Parents assets frozen or sold for non-payment of Child Maintenance

The Child Maintenance and Other Payments Act 2008 established the Child Maintenance and Enforcement Commission and gave the Commission a number of enforcement powers where a non-resident parent fails to pay child support maintenance. These new powers include the power to apply to the High Court for an order to prevent a non-resident parent from disposing of or transferring property and the power to apply to the High Court for an order setting aside a disposition.

In what circumstances will such an application be made?

Orders preventing the disposal or transfer of property

The Child Maintenance and Enforcement Commission has the power to apply to the Court for an order preventing the disposal of or transfer of property (also known as a “freezing order”) by a non-resident parent if: 

  • the non-resident parent has failed to pay child support maintenance; and
  • the non-resident parent is disposing of or transferring property in order to avoid paying child support maintenance.

Orders to set aside a disposition

The Child Maintenance and Enforcement Commission has the power to apply to the Court for an order to set aside a disposition by a non-resident parent if: 

  • the non-resident parent has failed to pay child support maintenance; and
  • the disposition was undertaken with the intention of avoiding paying child support maintenance.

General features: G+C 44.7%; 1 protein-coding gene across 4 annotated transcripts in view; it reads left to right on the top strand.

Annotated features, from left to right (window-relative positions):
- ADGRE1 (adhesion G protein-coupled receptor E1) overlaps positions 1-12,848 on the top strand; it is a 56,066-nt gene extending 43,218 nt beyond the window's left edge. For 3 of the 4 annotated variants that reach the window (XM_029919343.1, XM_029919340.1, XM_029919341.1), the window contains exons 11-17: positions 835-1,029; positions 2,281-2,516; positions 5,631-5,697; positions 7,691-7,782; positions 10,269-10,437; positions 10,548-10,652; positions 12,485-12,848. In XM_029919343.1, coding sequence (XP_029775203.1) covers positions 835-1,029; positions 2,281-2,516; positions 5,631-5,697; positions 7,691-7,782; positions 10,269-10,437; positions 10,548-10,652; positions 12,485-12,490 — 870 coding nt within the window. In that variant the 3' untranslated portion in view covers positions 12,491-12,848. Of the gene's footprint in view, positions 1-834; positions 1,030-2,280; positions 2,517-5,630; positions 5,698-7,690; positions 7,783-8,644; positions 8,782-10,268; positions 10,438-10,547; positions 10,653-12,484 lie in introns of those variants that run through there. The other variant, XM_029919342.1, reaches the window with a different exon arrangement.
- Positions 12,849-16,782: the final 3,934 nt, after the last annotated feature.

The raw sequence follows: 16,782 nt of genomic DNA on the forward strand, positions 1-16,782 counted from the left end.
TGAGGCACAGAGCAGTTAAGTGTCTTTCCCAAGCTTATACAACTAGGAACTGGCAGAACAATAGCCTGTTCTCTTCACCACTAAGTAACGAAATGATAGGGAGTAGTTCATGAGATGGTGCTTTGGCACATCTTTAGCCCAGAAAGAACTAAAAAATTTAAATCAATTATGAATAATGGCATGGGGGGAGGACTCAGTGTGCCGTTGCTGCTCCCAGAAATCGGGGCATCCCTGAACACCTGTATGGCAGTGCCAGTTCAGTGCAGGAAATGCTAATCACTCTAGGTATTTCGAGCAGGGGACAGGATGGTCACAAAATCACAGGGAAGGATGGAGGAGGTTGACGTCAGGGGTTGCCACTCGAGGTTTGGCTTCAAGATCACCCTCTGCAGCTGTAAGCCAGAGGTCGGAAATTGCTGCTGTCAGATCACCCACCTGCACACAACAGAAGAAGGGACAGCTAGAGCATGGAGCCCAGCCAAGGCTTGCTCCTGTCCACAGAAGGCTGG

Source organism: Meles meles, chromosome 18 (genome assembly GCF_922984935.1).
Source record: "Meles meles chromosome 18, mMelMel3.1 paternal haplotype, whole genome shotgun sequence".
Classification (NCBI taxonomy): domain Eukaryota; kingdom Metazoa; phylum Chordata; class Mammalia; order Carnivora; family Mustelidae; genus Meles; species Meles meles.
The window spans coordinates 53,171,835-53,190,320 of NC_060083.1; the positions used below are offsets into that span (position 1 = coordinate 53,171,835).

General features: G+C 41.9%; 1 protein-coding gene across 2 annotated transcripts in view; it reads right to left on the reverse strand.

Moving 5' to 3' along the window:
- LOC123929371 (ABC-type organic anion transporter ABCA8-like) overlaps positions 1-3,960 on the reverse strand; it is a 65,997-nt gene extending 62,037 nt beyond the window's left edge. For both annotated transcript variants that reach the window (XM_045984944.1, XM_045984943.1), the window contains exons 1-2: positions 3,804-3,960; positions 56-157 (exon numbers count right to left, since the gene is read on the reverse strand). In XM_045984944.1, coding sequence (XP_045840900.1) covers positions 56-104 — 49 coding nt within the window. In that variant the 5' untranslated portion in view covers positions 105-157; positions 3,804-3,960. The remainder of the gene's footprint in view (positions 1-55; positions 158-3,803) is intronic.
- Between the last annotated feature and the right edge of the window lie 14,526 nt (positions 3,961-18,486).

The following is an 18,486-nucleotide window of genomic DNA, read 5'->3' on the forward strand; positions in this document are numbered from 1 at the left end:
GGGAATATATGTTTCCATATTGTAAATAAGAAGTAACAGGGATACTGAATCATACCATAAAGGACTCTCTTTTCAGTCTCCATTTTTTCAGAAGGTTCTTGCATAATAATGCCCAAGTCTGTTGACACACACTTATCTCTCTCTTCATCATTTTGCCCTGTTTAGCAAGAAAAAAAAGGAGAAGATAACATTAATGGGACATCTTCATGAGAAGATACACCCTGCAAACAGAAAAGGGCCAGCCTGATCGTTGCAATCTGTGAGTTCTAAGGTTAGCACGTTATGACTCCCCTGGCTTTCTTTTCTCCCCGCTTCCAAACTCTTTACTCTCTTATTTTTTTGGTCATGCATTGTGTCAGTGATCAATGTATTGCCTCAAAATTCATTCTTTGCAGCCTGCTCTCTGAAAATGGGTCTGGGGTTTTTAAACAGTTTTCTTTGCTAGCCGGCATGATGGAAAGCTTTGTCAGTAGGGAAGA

What is a “disposition”?

For the purposes of the Child Maintenance and Other Payments Act 2008 a disposition includes any conveyance, assurance or gift of property of any description, which will include houses, cars and other valuable assets. Provisions contained in wills and codicils are not, however, treated as being dispositions for the purposes of the Act.

What about dispositions made in the past?

Whilst the Child Maintenance and Other Payments Act 2008 was passed in 2008 very few of the provisions of the Act came into force at that time. The provisions relating to freezing orders and orders to set aside dispositions came into force on 6 April 2010. Any dispositions made before that date will not be covered by the Act.

What matters will the Court take into account when deciding whether to make an order?

The Court has the ability to make either of these types of order if it is satisfied that the grounds set out above have been met. 

If the Court is satisfied that either the disposition or other dealing would result in making the recovery of child support maintenance ineffective, it will assume that the non-resident parent planned or took the action with the intention to avoid paying child support maintenance.  

In the case of applications to set aside a disposition, the Court can review any disposition made unless it was made for valuable consideration (other than marriage) to a person who acted in good faith and was not aware of the non-resident parent’s intention to avoid paying child support maintenance.

Does Court have any other powers?

Once a Court has made a freezing order or an order to set aside a disposition it has the power to make such consequential provision by order or directions as it thinks fit for the purpose of giving effect to the order. This includes the power to make provisions requiring the non-resident parent to make payments and the power to make provisions for the disposal of property.